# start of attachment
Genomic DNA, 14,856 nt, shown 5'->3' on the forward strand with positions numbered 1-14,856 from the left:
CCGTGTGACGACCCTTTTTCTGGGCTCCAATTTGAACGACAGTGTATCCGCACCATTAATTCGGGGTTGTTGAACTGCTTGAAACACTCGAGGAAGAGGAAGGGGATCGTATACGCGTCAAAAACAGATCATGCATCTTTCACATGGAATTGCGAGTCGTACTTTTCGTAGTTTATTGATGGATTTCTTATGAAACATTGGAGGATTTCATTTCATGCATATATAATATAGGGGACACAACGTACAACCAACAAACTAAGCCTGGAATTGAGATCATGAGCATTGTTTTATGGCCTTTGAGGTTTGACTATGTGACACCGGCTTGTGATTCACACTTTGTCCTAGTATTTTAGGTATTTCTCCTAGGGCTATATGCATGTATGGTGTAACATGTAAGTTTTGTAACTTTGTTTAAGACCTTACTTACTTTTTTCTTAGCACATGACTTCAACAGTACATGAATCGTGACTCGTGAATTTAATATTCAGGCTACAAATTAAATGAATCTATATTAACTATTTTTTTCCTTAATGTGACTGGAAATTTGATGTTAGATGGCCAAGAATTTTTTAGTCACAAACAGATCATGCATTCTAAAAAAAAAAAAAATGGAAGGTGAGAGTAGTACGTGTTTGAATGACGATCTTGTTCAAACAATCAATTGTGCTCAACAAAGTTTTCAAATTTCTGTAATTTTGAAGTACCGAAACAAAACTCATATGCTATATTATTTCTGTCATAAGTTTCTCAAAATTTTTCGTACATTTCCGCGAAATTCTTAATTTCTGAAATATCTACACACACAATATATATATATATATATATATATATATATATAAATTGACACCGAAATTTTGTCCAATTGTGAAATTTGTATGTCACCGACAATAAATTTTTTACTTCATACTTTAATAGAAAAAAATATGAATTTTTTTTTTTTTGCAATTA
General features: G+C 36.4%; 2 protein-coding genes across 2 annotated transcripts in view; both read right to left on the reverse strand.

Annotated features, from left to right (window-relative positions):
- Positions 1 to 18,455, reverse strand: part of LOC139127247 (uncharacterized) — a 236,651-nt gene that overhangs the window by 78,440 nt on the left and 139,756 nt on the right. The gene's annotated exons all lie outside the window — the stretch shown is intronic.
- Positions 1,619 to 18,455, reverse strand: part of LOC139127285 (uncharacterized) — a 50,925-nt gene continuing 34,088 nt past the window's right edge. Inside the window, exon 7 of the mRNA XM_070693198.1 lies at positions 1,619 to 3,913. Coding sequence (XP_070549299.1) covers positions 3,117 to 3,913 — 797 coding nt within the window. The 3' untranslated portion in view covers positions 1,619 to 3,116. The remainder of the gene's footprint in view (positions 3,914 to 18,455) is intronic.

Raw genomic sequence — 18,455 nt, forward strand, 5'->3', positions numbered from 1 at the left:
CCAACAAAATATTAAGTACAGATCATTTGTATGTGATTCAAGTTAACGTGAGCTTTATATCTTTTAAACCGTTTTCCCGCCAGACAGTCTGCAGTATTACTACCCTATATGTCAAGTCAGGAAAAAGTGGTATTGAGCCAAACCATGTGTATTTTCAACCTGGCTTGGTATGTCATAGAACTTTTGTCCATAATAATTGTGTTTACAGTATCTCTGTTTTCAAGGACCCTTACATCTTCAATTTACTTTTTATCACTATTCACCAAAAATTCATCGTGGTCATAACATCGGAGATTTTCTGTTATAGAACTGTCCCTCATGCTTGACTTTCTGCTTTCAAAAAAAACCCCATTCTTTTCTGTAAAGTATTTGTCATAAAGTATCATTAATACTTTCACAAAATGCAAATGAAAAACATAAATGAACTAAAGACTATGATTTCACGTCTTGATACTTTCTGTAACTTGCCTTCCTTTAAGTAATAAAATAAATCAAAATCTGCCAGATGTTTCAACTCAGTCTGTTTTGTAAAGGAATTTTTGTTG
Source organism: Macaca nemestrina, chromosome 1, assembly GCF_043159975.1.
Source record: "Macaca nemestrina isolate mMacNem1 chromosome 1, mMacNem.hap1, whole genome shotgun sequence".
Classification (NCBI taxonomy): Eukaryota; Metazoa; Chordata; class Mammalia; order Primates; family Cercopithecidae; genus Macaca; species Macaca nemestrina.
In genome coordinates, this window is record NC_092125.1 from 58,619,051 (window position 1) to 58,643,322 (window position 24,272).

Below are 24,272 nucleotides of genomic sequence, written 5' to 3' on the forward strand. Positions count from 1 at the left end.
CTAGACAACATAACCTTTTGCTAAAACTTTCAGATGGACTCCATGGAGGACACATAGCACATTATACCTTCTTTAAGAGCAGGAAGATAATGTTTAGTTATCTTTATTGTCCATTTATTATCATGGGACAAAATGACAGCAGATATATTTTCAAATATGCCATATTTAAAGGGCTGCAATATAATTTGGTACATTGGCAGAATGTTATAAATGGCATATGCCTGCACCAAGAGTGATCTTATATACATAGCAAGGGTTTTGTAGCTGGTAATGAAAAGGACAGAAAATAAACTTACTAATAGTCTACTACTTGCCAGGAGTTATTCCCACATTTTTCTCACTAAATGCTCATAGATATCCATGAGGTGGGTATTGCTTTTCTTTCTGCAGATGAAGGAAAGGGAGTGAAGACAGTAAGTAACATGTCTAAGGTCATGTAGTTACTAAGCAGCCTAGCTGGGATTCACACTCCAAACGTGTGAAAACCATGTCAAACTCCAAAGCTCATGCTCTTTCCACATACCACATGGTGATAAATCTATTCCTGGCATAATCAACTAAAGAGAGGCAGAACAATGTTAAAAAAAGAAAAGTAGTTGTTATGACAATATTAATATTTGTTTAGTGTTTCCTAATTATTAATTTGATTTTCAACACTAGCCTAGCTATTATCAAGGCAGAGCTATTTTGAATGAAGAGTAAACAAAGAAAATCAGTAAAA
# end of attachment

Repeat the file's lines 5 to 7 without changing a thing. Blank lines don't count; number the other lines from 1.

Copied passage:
- Positions 1 to 18,455, reverse strand: part of LOC139127247 (uncharacterized) — a 236,651-nt gene that overhangs the window by 78,440 nt on the left and 139,756 nt on the right. The gene's annotated exons all lie outside the window — the stretch shown is intronic.
- Positions 1,619 to 18,455, reverse strand: part of LOC139127285 (uncharacterized) — a 50,925-nt gene continuing 34,088 nt past the window's right edge. Inside the window, exon 7 of the mRNA XM_070693198.1 lies at positions 1,619 to 3,913. Coding sequence (XP_070549299.1) covers positions 3,117 to 3,913 — 797 coding nt within the window. The 3' untranslated portion in view covers positions 1,619 to 3,116. The remainder of the gene's footprint in view (positions 3,914 to 18,455) is intronic.

Raw genomic sequence — 18,455 nt, forward strand, 5'->3', positions numbered from 1 at the left: